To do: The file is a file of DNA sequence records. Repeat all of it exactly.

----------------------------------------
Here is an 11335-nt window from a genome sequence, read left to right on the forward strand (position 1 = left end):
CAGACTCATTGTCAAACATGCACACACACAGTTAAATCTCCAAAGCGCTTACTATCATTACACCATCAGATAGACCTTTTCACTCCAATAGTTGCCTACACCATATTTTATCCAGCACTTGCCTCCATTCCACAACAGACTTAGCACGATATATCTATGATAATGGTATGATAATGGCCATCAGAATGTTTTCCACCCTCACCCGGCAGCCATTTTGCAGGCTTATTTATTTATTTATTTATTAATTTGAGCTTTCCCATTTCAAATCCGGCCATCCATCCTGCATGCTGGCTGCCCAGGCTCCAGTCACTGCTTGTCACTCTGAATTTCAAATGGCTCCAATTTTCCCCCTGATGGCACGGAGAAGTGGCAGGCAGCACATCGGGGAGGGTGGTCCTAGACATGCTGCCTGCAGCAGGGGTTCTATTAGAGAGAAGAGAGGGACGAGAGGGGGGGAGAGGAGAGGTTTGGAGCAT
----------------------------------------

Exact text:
Here is an 11335-nt window from a genome sequence, read left to right on the forward strand (position 1 = left end):
CAGACTCATTGTCAAACATGCACACACACAGTTAAATCTCCAAAGCGCTTACTATCATTACACCATCAGATAGACCTTTTCACTCCAATAGTTGCCTACACCATATTTTATCCAGCACTTGCCTCCATTCCACAACAGACTTAGCACGATATATCTATGATAATGGTATGATAATGGCCATCAGAATGTTTTCCACCCTCACCCGGCAGCCATTTTGCAGGCTTATTTATTTATTTATTTATTAATTTGAGCTTTCCCATTTCAAATCCGGCCATCCATCCTGCATGCTGGCTGCCCAGGCTCCAGTCACTGCTTGTCACTCTGAATTTCAAATGGCTCCAATTTTCCCCCTGATGGCACGGAGAAGTGGCAGGCAGCACATCGGGGAGGGTGGTCCTAGACATGCTGCCTGCAGCAGGGGTTCTATTAGAGAGAAGAGAGGGACGAGAGGGGGGGAGAGGAGAGGTTTGGAGCAT